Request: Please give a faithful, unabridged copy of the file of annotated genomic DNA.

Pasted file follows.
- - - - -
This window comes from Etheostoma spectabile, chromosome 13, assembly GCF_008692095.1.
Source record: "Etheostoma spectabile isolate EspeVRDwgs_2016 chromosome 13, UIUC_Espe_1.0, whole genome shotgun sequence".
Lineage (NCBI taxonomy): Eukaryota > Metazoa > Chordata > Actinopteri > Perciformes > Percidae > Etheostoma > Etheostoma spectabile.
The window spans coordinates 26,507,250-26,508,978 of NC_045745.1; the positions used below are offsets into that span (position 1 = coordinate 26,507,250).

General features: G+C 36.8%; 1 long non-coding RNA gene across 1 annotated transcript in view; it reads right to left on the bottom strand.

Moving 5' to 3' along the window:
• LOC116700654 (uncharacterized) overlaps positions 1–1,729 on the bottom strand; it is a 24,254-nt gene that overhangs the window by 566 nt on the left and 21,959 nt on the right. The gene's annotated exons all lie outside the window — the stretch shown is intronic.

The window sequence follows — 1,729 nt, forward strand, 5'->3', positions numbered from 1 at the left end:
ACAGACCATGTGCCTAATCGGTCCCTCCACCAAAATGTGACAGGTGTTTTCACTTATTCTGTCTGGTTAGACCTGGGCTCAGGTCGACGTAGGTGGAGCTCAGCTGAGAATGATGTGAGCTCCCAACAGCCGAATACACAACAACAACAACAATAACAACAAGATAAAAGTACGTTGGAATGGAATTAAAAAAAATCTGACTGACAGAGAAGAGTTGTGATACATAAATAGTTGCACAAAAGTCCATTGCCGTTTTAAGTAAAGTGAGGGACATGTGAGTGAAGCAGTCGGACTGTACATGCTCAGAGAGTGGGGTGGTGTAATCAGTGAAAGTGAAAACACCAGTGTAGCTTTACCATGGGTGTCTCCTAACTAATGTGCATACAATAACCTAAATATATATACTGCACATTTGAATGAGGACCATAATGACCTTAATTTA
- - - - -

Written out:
This window comes from Etheostoma spectabile, chromosome 13, assembly GCF_008692095.1.
Source record: "Etheostoma spectabile isolate EspeVRDwgs_2016 chromosome 13, UIUC_Espe_1.0, whole genome shotgun sequence".
Lineage (NCBI taxonomy): Eukaryota > Metazoa > Chordata > Actinopteri > Perciformes > Percidae > Etheostoma > Etheostoma spectabile.
The window spans coordinates 26,507,250-26,508,978 of NC_045745.1; the positions used below are offsets into that span (position 1 = coordinate 26,507,250).

General features: G+C 36.8%; 1 long non-coding RNA gene across 1 annotated transcript in view; it reads right to left on the bottom strand.

Moving 5' to 3' along the window:
• LOC116700654 (uncharacterized) overlaps positions 1–1,729 on the bottom strand; it is a 24,254-nt gene that overhangs the window by 566 nt on the left and 21,959 nt on the right. The gene's annotated exons all lie outside the window — the stretch shown is intronic.

The window sequence follows — 1,729 nt, forward strand, 5'->3', positions numbered from 1 at the left end:
ACAGACCATGTGCCTAATCGGTCCCTCCACCAAAATGTGACAGGTGTTTTCACTTATTCTGTCTGGTTAGACCTGGGCTCAGGTCGACGTAGGTGGAGCTCAGCTGAGAATGATGTGAGCTCCCAACAGCCGAATACACAACAACAACAACAATAACAACAAGATAAAAGTACGTTGGAATGGAATTAAAAAAAATCTGACTGACAGAGAAGAGTTGTGATACATAAATAGTTGCACAAAAGTCCATTGCCGTTTTAAGTAAAGTGAGGGACATGTGAGTGAAGCAGTCGGACTGTACATGCTCAGAGAGTGGGGTGGTGTAATCAGTGAAAGTGAAAACACCAGTGTAGCTTTACCATGGGTGTCTCCTAACTAATGTGCATACAATAACCTAAATATATATACTGCACATTTGAATGAGGACCATAATGACCTTAATTTA